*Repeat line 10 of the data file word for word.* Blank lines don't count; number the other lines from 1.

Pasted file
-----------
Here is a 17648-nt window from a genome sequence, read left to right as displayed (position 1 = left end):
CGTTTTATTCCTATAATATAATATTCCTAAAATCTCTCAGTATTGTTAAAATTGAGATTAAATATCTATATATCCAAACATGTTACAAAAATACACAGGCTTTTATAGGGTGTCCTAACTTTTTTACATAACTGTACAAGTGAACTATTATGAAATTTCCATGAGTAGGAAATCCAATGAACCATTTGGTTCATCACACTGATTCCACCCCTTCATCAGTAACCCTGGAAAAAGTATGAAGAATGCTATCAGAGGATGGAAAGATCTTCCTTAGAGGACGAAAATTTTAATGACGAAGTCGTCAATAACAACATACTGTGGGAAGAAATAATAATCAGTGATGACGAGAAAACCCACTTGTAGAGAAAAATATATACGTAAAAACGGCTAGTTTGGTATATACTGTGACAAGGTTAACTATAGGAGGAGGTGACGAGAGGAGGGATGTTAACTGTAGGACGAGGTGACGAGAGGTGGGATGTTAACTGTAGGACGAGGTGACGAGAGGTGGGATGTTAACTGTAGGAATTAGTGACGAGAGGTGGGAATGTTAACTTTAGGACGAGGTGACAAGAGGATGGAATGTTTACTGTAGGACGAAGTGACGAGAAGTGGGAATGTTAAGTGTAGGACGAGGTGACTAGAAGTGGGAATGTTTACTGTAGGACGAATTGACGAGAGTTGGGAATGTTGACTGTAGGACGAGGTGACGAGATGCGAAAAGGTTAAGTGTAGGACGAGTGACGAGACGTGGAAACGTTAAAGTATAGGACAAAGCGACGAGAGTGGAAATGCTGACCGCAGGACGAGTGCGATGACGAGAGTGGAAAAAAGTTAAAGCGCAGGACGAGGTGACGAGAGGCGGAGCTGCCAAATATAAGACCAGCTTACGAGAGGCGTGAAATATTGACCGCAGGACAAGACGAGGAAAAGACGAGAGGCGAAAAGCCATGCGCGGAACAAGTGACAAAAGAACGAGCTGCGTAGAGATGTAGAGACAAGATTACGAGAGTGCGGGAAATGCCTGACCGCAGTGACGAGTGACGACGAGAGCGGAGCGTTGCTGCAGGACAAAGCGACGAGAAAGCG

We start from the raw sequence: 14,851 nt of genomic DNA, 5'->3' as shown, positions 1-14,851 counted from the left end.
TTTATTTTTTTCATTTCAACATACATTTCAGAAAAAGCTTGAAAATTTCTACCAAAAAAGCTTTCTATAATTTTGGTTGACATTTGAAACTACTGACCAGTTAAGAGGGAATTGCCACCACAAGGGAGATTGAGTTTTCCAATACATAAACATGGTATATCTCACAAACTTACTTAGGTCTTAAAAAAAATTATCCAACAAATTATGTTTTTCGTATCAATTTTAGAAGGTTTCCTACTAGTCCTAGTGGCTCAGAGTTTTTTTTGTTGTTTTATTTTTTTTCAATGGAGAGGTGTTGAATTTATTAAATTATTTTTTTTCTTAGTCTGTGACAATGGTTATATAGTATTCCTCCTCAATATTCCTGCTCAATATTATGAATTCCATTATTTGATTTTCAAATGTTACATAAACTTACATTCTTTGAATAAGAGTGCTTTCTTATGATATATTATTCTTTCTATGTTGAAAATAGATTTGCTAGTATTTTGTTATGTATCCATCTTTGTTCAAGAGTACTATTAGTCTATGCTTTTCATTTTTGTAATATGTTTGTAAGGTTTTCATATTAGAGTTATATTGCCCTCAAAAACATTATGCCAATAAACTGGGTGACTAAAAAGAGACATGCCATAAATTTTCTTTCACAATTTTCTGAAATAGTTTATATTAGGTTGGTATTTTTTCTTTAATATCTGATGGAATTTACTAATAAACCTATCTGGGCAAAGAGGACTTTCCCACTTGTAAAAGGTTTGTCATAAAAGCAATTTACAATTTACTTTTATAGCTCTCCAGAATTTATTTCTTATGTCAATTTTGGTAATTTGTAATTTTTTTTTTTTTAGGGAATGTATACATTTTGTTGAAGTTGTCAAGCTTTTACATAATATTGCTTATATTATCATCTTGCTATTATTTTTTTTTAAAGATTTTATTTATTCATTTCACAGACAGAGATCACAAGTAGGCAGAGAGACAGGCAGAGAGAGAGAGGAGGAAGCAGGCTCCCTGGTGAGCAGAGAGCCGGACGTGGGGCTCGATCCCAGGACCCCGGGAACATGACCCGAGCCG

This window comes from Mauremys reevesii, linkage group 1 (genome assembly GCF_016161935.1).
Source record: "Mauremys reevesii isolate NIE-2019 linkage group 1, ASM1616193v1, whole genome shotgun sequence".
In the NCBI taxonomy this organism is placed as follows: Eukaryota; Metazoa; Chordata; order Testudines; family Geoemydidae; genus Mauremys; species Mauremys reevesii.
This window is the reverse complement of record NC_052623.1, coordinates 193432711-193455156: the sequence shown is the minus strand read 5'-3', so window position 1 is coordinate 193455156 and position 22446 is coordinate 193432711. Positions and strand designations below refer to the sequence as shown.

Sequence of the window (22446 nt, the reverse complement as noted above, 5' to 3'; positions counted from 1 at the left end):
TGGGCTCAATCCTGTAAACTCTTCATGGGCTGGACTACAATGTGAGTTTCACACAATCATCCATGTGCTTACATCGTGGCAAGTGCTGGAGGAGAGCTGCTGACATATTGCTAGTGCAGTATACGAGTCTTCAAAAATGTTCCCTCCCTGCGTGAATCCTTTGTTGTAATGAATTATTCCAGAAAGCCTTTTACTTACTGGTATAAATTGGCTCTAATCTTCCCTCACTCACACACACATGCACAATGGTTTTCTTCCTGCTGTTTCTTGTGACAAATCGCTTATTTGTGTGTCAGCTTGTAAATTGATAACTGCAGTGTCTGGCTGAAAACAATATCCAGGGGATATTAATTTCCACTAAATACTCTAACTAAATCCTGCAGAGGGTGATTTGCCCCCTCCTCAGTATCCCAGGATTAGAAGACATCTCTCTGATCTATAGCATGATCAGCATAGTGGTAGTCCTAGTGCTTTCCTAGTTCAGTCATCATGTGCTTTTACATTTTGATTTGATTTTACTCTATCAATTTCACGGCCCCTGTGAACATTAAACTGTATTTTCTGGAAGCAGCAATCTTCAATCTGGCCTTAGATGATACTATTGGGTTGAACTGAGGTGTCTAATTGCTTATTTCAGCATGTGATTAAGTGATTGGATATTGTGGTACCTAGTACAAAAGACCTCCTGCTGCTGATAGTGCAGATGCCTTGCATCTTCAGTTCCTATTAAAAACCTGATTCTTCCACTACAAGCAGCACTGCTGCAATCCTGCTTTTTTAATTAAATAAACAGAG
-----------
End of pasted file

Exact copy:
TGGGCTCAATCCTGTAAACTCTTCATGGGCTGGACTACAATGTGAGTTTCACACAATCATCCATGTGCTTACATCGTGGCAAGTGCTGGAGGAGAGCTGCTGACATATTGCTAGTGCAGTATACGAGTCTTCAAAAATGTTCCCTCCCTGCGTGAATCCTTTGTTGTAATGAATTATTCCAGAAAGCCTTTTACTTACTGGTATAAATTGGCTCTAATCTTCCCTCACTCACACACACATGCACAATGGTTTTCTTCCTGCTGTTTCTTGTGACAAATCGCTTATTTGTGTGTCAGCTTGTAAATTGATAACTGCAGTGTCTGGCTGAAAACAATATCCAGGGGATATTAATTTCCACTAAATACTCTAACTAAATCCTGCAGAGGGTGATTTGCCCCCTCCTCAGTATCCCAGGATTAGAAGACATCTCTCTGATCTATAGCATGATCAGCATAGTGGTAGTCCTAGTGCTTTCCTAGTTCAGTCATCATGTGCTTTTACATTTTGATTTGATTTTACTCTATCAATTTCACGGCCCCTGTGAACATTAAACTGTATTTTCTGGAAGCAGCAATCTTCAATCTGGCCTTAGATGATACTATTGGGTTGAACTGAGGTGTCTAATTGCTTATTTCAGCATGTGATTAAGTGATTGGATATTGTGGTACCTAGTACAAAAGACCTCCTGCTGCTGATAGTGCAGATGCCTTGCATCTTCAGTTCCTATTAAAAACCTGATTCTTCCACTACAAGCAGCACTGCTGCAATCCTGCTTTTTTAATTAAATAAACAGAG